You can still find Hout Bay resident David Beckett and his bucket on the beach every morning, although his winter clean-up times are slightly into the mid-morning.
Mr Beckett started his own clean-up project in 2017 to keep plastic and pollution out of the water and off the sand.
Mr Beckett is at the beach seven days a week, for two hours at a time. He has been doing this for the past five years, and he can find more than 20kg of litter in a week.
But there is also sometimes treasure among the trash.
“I do a bit of metal detecting on Hout Bay Beach. I get a couple of rings, coins and I get messages from people who lost rings or stuff and they ask me to retrieve it.”
He once found a ring just minutes after the woman who lost it asked for his help. “A lady came and said she lost her ring by her friends who were suntanning and in 20 minutes I found her ring.”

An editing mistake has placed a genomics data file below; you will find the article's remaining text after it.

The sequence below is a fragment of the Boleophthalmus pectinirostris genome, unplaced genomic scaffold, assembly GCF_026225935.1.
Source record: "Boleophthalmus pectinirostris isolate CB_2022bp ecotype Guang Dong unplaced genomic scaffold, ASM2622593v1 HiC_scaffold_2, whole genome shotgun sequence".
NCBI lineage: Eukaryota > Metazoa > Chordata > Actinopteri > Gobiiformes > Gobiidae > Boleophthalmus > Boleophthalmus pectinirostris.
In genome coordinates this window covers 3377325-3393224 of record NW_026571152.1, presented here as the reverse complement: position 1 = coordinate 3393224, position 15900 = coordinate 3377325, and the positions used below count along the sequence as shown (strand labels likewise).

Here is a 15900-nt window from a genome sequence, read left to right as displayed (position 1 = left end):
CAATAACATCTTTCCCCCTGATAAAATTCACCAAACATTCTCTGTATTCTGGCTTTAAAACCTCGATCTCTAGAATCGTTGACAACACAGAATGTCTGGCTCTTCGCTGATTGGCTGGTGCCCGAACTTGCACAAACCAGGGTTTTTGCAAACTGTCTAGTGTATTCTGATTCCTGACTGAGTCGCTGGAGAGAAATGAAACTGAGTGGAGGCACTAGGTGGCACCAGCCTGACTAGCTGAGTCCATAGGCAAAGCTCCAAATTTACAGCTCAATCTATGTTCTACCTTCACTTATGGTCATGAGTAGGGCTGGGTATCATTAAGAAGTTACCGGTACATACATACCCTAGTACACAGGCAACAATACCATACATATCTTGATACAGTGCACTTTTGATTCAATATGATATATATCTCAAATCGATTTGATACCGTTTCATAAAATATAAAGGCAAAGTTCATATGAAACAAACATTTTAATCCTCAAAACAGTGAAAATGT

On Saturday July 16, Mr Beckett and Cape Town Beach Clean-up – a non-profit organisation that keeps beaches free from litter and pollution and promotes environmental awareness – held a clean-up day on the beach with nearly 50 Hout Bay residents.
Cape Town Beach Clean-up’s Greg Player thanked everyone who came out to help. “A special thanks to David for the amazing work he does on a continuous basis clearing the beach.”
Mr Player urges the public to recycle and use bins. “With so much plastic entering the oceans on a daily basis, we would really like to encourage more people to take a bag with them on their daily walks and pick up litter as they go along. Every small bit helps.“
Mr Beckett adds: “Please don’t trash the beach. Recycle your plastic, put it in bins, save this beautiful blue planet of ours. It’s about saving the ocean for the future and preserving it for the young generation. I’m here to teach the young generation about plastic pollution and plastic awareness that our marine life is getting killed by plastic pollution.”
The next public beach clean-up is expected to happen in August.